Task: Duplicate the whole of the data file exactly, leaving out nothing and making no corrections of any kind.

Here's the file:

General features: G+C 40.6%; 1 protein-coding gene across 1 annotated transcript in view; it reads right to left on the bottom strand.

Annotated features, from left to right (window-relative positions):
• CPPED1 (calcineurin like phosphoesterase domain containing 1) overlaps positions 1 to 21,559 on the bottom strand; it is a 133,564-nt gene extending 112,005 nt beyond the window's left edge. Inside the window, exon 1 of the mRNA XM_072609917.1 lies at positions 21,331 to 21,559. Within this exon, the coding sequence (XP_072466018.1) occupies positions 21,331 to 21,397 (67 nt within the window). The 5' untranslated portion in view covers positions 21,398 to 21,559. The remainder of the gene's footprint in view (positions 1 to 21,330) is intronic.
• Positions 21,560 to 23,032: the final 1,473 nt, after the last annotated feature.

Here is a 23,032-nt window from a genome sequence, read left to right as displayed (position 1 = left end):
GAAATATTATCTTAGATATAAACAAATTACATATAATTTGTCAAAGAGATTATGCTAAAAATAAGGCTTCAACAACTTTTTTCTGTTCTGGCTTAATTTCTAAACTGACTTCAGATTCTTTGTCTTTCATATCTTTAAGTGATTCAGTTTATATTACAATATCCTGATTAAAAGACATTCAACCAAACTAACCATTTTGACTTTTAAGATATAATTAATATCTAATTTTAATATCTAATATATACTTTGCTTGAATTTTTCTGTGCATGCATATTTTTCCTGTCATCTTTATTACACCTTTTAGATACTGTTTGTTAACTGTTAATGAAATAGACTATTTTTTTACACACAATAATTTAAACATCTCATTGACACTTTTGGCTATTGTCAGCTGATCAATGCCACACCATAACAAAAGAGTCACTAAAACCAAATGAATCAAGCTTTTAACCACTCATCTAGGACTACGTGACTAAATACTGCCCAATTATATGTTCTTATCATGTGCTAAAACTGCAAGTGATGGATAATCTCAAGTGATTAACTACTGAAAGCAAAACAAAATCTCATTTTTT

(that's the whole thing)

General features: G+C 40.6%; 1 protein-coding gene across 1 annotated transcript in view; it reads right to left on the bottom strand.

Annotated features, from left to right (window-relative positions):
• CPPED1 (calcineurin like phosphoesterase domain containing 1) overlaps positions 1 to 21,559 on the bottom strand; it is a 133,564-nt gene extending 112,005 nt beyond the window's left edge. Inside the window, exon 1 of the mRNA XM_072609917.1 lies at positions 21,331 to 21,559. Within this exon, the coding sequence (XP_072466018.1) occupies positions 21,331 to 21,397 (67 nt within the window). The 5' untranslated portion in view covers positions 21,398 to 21,559. The remainder of the gene's footprint in view (positions 1 to 21,330) is intronic.
• Positions 21,560 to 23,032: the final 1,473 nt, after the last annotated feature.

Here is a 23,032-nt window from a genome sequence, read left to right as displayed (position 1 = left end):
GAAATATTATCTTAGATATAAACAAATTACATATAATTTGTCAAAGAGATTATGCTAAAAATAAGGCTTCAACAACTTTTTTCTGTTCTGGCTTAATTTCTAAACTGACTTCAGATTCTTTGTCTTTCATATCTTTAAGTGATTCAGTTTATATTACAATATCCTGATTAAAAGACATTCAACCAAACTAACCATTTTGACTTTTAAGATATAATTAATATCTAATTTTAATATCTAATATATACTTTGCTTGAATTTTTCTGTGCATGCATATTTTTCCTGTCATCTTTATTACACCTTTTAGATACTGTTTGTTAACTGTTAATGAAATAGACTATTTTTTTACACACAATAATTTAAACATCTCATTGACACTTTTGGCTATTGTCAGCTGATCAATGCCACACCATAACAAAAGAGTCACTAAAACCAAATGAATCAAGCTTTTAACCACTCATCTAGGACTACGTGACTAAATACTGCCCAATTATATGTTCTTATCATGTGCTAAAACTGCAAGTGATGGATAATCTCAAGTGATTAACTACTGAAAGCAAAACAAAATCTCATTTTTT